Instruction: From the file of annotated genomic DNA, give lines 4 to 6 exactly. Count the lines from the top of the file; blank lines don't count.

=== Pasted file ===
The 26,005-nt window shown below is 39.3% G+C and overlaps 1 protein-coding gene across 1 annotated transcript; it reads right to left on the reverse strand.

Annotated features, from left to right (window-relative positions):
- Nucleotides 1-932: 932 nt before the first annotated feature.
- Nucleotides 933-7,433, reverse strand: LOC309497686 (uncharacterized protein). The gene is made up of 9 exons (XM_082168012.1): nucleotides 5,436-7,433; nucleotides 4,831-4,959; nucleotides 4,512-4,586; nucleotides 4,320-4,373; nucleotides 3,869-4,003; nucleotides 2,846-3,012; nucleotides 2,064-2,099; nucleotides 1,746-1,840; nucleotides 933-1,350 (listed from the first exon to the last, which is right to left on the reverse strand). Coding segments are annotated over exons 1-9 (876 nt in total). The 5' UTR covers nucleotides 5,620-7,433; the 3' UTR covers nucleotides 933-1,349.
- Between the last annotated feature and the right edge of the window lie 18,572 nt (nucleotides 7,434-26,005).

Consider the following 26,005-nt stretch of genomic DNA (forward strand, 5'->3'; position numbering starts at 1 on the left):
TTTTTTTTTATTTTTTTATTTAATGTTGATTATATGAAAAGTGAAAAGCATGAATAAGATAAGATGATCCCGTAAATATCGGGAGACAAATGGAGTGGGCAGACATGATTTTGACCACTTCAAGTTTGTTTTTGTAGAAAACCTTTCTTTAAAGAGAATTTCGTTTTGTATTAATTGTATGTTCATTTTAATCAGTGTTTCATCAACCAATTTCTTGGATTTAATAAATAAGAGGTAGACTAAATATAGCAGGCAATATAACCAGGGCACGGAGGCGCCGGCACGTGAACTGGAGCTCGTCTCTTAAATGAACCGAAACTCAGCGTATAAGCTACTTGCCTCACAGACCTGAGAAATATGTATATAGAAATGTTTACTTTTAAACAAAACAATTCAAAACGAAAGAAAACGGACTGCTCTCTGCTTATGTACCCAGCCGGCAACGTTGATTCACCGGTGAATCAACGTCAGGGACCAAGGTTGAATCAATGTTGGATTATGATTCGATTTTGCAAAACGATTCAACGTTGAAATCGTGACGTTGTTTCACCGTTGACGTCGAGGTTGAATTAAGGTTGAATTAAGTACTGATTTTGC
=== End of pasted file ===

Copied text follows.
- Nucleotides 933-7,433, reverse strand: LOC309497686 (uncharacterized protein). The gene is made up of 9 exons (XM_082168012.1): nucleotides 5,436-7,433; nucleotides 4,831-4,959; nucleotides 4,512-4,586; nucleotides 4,320-4,373; nucleotides 3,869-4,003; nucleotides 2,846-3,012; nucleotides 2,064-2,099; nucleotides 1,746-1,840; nucleotides 933-1,350 (listed from the first exon to the last, which is right to left on the reverse strand). Coding segments are annotated over exons 1-9 (876 nt in total). The 5' UTR covers nucleotides 5,620-7,433; the 3' UTR covers nucleotides 933-1,349.
- Between the last annotated feature and the right edge of the window lie 18,572 nt (nucleotides 7,434-26,005).

Consider the following 26,005-nt stretch of genomic DNA (forward strand, 5'->3'; position numbering starts at 1 on the left):